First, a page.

The primary purpose of Milechet Ha-Mishkan’ is that the glory of Hashem should dwell amongst Yisrael. It describes the closeness, as it were, between Hashem and His people; according to the Ramban, it eternalizes Sinai, as an everlasting echo of the word of Hashem heard directly by Yisrael. The holy ark contains the luchot given to Yisrael at Sinai, and from above those luchot, Hashem continues to communicate with Moshe. The entire Mishkan and its service is designed to further this aim. According to the Sforno, the mizbach ha-ketoret is not involved in this effort. The ketoret offering brought on the mizbach ha-ketoret is a result of the glory of Hashem’s presence; it is not meant to enable Hashem’s movement towards Yisrael, as it were, but rather Yisrael’s movement towards Hashem.  Yisrael offers the ketoret to honor Hashem’s presence, which has already descended upon Yisrael. 


Similarly, we can claim that the mizbach ha-ketoret is not only uninvolved in the effort to bring the glory of Hashem’s presence closer to us, but actually symbolizes an opposite agenda. While the purpose of the Mishkan, as noted by the Sforno, is closeness between Hashem and Yisrael, the mizbach ha-ketoret establishes the separation that must exist between finite man and infinite God.  On Yom Kippur, we are told that the high priest could only enter the inner sanctum by offering ketoret, which filled the house with a cloud of smoke.  This cloud is reminiscent of the cloud that hovered on the top of Har Sinai and served as a smoke screen that allowed Hashem’s presence be felt by Yisrael.  From this perspective, the mizbach ha-ketoret complements the Mishkan; it allows for the presence of Hashem’s glory by establishing a buffer and separation.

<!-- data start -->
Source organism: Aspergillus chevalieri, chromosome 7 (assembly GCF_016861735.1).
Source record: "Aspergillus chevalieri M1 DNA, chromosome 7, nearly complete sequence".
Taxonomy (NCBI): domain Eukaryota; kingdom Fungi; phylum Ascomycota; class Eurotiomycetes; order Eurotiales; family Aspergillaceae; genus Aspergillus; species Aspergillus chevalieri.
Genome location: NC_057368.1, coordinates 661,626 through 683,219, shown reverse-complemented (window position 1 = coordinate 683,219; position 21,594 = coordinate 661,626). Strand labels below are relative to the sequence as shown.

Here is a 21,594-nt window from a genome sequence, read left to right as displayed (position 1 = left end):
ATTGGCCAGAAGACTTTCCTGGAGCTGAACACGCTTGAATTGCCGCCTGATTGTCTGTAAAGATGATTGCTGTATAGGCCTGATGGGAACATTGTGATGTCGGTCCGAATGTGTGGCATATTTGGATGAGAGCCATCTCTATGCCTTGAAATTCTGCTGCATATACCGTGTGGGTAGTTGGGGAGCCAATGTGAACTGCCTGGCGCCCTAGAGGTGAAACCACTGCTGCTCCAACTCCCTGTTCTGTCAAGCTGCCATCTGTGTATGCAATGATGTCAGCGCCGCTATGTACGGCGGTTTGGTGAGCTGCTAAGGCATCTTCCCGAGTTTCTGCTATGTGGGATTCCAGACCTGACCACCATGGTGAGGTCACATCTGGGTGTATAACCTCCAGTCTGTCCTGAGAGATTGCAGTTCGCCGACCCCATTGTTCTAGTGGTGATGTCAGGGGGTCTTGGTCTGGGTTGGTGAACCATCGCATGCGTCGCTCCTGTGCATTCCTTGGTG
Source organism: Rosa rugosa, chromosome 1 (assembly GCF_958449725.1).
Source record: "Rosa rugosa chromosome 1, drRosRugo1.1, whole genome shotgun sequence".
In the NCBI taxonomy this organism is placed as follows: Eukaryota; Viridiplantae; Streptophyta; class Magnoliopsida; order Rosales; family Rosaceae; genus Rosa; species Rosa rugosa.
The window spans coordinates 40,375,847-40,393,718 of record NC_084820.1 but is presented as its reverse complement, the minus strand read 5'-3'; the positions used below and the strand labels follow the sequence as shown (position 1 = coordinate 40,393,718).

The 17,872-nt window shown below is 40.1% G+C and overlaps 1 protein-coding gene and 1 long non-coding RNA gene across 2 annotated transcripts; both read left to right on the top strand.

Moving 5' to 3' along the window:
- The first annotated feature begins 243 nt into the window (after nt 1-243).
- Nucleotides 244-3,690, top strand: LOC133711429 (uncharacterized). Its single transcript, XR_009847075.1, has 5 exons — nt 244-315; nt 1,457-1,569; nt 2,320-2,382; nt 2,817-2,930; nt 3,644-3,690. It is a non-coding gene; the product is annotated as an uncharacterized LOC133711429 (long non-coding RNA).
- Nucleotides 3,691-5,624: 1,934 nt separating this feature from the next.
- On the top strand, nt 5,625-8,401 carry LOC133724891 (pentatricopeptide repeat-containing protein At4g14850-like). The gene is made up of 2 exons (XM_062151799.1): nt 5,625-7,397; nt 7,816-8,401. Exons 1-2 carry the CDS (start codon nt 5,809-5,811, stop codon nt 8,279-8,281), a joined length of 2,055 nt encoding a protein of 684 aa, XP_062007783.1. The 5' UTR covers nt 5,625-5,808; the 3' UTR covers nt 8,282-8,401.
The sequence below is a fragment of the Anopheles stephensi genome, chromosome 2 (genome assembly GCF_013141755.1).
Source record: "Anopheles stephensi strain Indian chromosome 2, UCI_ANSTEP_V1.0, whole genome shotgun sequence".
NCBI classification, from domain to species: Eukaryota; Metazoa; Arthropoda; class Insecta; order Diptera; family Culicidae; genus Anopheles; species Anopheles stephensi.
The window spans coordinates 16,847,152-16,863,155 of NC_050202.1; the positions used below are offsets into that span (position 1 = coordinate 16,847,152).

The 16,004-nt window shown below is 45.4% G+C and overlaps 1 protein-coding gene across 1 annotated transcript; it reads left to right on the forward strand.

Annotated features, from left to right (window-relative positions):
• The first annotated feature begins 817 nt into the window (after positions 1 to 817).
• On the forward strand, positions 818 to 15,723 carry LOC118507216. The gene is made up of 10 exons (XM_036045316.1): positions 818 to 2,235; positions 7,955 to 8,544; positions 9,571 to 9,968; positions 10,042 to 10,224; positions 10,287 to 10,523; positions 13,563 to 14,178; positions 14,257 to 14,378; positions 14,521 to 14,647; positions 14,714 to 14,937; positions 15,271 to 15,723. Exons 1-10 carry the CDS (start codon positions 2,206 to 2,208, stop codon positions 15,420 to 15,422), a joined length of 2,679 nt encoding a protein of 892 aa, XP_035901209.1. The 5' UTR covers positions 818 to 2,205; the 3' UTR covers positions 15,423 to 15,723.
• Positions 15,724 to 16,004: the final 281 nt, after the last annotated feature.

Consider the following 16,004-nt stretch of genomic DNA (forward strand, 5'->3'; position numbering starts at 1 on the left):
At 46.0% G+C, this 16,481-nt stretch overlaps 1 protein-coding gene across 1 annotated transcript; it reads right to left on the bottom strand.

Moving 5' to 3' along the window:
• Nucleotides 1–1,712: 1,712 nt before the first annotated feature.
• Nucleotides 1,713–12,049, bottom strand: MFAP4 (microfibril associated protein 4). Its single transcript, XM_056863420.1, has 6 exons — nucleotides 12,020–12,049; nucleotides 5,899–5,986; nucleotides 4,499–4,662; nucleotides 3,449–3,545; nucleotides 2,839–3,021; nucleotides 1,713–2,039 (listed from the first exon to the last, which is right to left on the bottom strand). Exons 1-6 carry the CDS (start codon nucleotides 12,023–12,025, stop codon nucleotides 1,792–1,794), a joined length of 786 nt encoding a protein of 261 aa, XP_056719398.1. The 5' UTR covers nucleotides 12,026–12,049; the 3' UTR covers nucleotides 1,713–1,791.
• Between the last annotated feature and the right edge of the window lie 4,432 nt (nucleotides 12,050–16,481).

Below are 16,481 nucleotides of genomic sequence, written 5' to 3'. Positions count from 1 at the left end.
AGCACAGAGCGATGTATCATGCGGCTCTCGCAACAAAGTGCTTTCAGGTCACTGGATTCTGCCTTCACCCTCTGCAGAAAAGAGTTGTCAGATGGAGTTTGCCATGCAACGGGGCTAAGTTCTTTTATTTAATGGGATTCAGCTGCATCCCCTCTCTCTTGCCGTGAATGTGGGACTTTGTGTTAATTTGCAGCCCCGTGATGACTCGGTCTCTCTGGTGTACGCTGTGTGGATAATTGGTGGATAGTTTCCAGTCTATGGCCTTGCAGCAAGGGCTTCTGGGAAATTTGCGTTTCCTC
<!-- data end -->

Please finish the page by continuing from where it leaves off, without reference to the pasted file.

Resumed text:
For this reason, Moshe, who was presenting a conceptual order, documented the command to build the mizbach ha-ketoret, whose purpose is to separate, only after concluding the Milechet Ha-Mishkan section, whose goal is to connect. Betzalel, on the other hand, true to his pragmatic agenda, constructed the mizbach ha-zahav together with the other vessels located in the Mishkan.   


3.  The Unfaithful Wife


Another approach can be suggested to explain the repetition of Vayakhel.  Perhaps the point is not the distinctions between the two accounts, but rather the similarities. What is the message of the almost verbatim repetition of Teruma and Tetzaveh?


Mori ve-Rabbi Harav Aharon Lichtenstein shlita once took this approach.  In order to illuminate the point, he used the parable of a young couple engaged to be married. Before their wedding, they dream of the future, when they can finally be together. They make all the preparations necessary for their new home, where all their aspirations and love will eventually be actualized. They buy an apartment and meticulously plan every detail so it should be the perfect context for the perfection of their love. Together, they order furniture fitting for their new home. Together, they choose sinks and cabinets for the kitchen. All the plans are completed as the wedding day approaches, and they imagine the home where they will live together, where their love will be consummated and all their hopes and dreams realized.